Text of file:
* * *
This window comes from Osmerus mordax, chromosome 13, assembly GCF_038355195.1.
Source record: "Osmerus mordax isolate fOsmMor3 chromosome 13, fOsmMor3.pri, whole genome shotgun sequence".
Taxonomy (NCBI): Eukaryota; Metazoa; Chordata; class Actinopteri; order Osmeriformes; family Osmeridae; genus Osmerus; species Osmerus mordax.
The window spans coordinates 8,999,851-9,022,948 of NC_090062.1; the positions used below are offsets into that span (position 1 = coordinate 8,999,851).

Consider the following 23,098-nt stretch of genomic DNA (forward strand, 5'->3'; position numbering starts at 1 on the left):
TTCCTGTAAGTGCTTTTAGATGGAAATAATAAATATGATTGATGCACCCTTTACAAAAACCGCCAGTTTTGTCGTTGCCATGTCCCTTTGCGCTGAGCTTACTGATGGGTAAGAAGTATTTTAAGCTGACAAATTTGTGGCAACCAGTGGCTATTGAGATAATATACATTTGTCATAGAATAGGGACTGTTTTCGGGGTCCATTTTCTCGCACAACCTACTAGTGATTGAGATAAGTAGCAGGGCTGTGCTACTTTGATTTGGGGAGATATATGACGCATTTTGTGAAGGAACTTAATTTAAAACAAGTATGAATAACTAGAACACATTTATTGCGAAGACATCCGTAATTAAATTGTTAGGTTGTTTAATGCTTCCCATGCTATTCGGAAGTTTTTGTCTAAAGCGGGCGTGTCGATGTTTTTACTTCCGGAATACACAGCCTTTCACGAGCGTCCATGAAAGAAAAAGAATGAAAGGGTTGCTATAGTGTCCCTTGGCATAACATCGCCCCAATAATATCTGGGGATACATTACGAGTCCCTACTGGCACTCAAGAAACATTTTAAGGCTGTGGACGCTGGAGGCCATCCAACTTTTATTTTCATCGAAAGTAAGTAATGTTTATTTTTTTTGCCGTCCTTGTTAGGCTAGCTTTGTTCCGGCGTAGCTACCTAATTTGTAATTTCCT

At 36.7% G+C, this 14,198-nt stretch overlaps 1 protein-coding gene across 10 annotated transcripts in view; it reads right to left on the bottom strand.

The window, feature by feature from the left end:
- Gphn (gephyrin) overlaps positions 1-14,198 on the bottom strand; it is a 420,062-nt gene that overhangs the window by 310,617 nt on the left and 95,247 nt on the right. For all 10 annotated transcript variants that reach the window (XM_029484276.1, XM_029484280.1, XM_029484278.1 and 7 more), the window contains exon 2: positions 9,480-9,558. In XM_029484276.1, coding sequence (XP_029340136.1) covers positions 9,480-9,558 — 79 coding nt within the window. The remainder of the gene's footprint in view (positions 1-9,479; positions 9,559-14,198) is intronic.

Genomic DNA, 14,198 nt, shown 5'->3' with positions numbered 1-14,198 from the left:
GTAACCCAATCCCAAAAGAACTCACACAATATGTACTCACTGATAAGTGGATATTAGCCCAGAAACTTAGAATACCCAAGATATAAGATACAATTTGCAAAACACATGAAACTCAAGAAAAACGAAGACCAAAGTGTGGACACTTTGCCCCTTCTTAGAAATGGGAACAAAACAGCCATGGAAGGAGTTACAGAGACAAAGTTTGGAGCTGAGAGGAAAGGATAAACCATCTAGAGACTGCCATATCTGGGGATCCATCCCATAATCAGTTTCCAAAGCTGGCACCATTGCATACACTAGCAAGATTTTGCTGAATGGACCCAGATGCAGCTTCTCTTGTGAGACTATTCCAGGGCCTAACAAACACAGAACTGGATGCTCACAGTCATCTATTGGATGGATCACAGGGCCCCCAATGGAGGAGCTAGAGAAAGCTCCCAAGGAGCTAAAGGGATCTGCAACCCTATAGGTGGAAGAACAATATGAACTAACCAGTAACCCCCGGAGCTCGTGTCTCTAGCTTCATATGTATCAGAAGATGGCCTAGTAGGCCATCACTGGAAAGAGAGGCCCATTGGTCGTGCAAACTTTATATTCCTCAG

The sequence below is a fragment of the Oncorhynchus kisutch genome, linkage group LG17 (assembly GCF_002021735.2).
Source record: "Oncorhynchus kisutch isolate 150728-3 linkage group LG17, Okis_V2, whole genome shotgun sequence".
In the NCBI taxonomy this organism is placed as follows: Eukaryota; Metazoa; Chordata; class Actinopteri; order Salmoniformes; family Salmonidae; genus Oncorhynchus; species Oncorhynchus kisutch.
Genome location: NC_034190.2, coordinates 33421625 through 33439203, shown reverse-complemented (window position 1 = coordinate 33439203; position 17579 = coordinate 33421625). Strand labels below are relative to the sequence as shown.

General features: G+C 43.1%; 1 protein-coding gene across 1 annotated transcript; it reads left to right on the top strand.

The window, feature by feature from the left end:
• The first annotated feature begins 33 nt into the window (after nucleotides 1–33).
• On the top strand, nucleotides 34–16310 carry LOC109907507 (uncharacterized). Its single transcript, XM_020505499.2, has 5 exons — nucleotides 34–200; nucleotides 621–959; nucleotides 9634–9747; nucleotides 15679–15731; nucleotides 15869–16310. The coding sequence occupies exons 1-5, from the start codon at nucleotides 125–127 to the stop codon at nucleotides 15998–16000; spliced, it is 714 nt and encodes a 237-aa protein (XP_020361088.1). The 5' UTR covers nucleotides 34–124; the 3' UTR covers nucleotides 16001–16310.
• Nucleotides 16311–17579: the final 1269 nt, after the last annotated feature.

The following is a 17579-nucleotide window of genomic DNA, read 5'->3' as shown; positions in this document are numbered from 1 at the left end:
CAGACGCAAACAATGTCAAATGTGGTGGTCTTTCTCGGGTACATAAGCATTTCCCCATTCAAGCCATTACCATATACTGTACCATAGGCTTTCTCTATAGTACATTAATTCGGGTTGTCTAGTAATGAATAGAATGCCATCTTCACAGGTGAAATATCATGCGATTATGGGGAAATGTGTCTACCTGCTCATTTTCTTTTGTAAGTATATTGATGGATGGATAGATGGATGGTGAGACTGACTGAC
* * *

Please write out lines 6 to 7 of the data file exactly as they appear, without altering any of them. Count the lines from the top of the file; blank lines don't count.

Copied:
TTCCTGTAAGTGCTTTTAGATGGAAATAATAAATATGATTGATGCACCCTTTACAAAAACCGCCAGTTTTGTCGTTGCCATGTCCCTTTGCGCTGAGCTTACTGATGGGTAAGAAGTATTTTAAGCTGACAAATTTGTGGCAACCAGTGGCTATTGAGATAATATACATTTGTCATAGAATAGGGACTGTTTTCGGGGTCCATTTTCTCGCACAACCTACTAGTGATTGAGATAAGTAGCAGGGCTGTGCTACTTTGATTTGGGGAGATATATGACGCATTTTGTGAAGGAACTTAATTTAAAACAAGTATGAATAACTAGAACACATTTATTGCGAAGACATCCGTAATTAAATTGTTAGGTTGTTTAATGCTTCCCATGCTATTCGGAAGTTTTTGTCTAAAGCGGGCGTGTCGATGTTTTTACTTCCGGAATACACAGCCTTTCACGAGCGTCCATGAAAGAAAAAGAATGAAAGGGTTGCTATAGTGTCCCTTGGCATAACATCGCCCCAATAATATCTGGGGATACATTACGAGTCCCTACTGGCACTCAAGAAACATTTTAAGGCTGTGGACGCTGGAGGCCATCCAACTTTTATTTTCATCGAAAGTAAGTAATGTTTATTTTTTTTGCCGTCCTTGTTAGGCTAGCTTTGTTCCGGCGTAGCTACCTAATTTGTAATTTCCT

At 36.7% G+C, this 14,198-nt stretch overlaps 1 protein-coding gene across 10 annotated transcripts in view; it reads right to left on the bottom strand.